Top 10 Girls of Comics & Honorable Mentions

 

TOP 10 GIRLS OF COMICS AND HONORABLE MENTIONS

 

With my Fantasy Girl entry for Black Canary, I’ve revamped my Top 10 Girls of Comics and Honorable Mentions, which you can find linked through the page menu:

(10) Black Cat (I’ve promoted her from honorable mention, particularly with the potential Silver & Black film on the way with her and Silver Sable. She replaces Empowered – the latter is now a special mention)

(9) Harley Quinn

(8) Black Widow

(7) X-men – Emma Frost (Mystique & Psylocke)

(6) Witchblade (Angelus)

(5) Lady Death (Purgatori)

(4) Vampirella (Pantha & Blood-Red Queen of Hearts)

(3) Red Sonja

(2) Catwoman

(1) Wonder Woman

 

HONORABLE MENTION:

 

DC COMICS

Black Canary

Zatanna

Poison Ivy

Starfire

 

MARVEL COMICS

Fantastic Four – Susan Storm / Invisible Woman

Ms Marvel / Captain Marvel

Elektra

 

IMAGE COMICS & OTHER

Gen 13 – Caitlin Fairchild

Aphrodite IX

Aspen Matthews

Danger Girl – Abbey Chase & Sydney Savage

Cassie Hack

Sin City – Nancy Callahan

Shi

 

Fantasy Girls – Top 10 Girls of Comics (Honorable Mention): Black Canary (1947)

 

FANTASY GIRLS – TOP 10 GIRLS OF COMICS (HONORABLE MENTION): BLACK CANARY (1947)

 

The Canary Cry! Um, chirp – I guess?

 

It is a little hard to take a superpower by the name of Canary Cry seriously – or for that matter a superheroine by the name of Black Canary, particularly when she’s part of a superhero team by the name of the Birds of Prey. Has someone told DC Comics that canaries aren’t in fact raptors or birds of prey? I mean, canaries aren’t known for their fierceness – when I think of canaries, my first thought is of the proverbial canary in the coal mine, which is known for, you know, dying.

 

However, you should take the Black Canary seriously (well, as seriously, as you take any comics character). For one thing, she is one of DC Comics earliest superheroines, with her debut in Flash Comics in 1947 – although not only did she not appear in her own title, she appeared as a backup character to a backup character, Johnny Thunder. Of course, she proved a lot more durable than Johnny Thunder. Who’s Johnny Thunder? Exactly.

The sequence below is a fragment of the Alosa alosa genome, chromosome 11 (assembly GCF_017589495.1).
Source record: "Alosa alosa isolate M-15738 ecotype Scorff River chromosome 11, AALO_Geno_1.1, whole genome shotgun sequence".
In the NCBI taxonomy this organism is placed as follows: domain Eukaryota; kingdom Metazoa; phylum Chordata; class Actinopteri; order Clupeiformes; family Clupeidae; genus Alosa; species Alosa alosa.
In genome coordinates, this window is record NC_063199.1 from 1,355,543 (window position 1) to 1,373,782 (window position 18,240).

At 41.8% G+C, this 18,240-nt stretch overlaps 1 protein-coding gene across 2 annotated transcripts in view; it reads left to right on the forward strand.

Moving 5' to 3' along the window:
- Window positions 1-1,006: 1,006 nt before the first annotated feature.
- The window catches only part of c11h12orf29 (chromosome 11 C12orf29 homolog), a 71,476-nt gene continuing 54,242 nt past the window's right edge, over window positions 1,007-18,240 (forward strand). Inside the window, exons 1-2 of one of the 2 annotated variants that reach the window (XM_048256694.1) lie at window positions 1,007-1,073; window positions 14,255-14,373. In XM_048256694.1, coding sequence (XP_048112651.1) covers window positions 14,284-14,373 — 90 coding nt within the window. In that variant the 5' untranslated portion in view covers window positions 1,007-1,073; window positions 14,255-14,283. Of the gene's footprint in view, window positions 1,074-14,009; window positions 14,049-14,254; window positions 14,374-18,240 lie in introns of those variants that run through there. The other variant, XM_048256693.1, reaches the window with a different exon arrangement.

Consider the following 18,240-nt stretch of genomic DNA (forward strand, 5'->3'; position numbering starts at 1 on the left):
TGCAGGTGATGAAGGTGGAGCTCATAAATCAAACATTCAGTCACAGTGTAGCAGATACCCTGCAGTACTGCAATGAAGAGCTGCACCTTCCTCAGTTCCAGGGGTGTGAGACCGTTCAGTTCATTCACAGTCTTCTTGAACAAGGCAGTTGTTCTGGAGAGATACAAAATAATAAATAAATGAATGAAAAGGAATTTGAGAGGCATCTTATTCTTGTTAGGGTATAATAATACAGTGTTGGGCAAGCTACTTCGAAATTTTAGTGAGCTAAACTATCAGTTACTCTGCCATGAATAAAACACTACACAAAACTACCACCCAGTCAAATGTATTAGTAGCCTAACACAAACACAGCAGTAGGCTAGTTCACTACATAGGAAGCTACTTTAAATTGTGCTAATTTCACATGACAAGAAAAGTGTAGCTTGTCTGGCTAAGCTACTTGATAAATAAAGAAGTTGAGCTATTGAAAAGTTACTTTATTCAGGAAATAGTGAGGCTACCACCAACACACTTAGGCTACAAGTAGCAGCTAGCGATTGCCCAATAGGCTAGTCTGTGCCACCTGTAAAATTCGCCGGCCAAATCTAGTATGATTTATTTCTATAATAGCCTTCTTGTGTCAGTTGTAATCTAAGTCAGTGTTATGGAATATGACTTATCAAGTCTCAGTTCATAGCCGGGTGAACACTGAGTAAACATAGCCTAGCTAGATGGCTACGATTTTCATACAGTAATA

From there, her history is convoluted – as it is for any long-standing DC Comics character, with its multiverse (Earth-1? Earth-2?) and its reboots (Crisis in Infinite Earths?! New 52?! DC Rebirth?!) I mean, it’s enough to drive anyone mad. Black Canary’s history is so convoluted that the character was effectively split between mother and daughter, Dinah Lance nee Drake and Dinah Laurel Lance respectively (although I think even those names might change), with the emphasis on the latter for modern comics.

 

Actually, that’s not too convoluted compared to her television incarnation in Arrow and the wider Arrowverse – where the character is split between Dinah Laurel Lance, her sister Sara Lance (who dies but is resurrected as the White Canary), an evil doppelganger from Earth-2 known as Black Siren and another Black Canary entirely by the alter ego of Dinah Drake.

 

Speaking of Arrow, it’s fairly consistent that the modern Black Canary is professionally and romantically involved with one of DC’s most useless superheroes, Green Arrow. (I’m not a fan of archer superheroes. A bow is not a superpower! It’s not even Batman levels of badass!).

 

 

Another consistency is her costume – you’ve got to admire a superhero who fights crime in a leotard and fishnet stockings, although she usually accessorizes with a jacket and occasionally has variant costumes.

 

 

Of course, fighting crime in a leotard and fishnets is a little easier when you are a “prodigious hand-to-hand combatant”, as the modern Black Canary has been portrayed.

 

It’s all about the kicks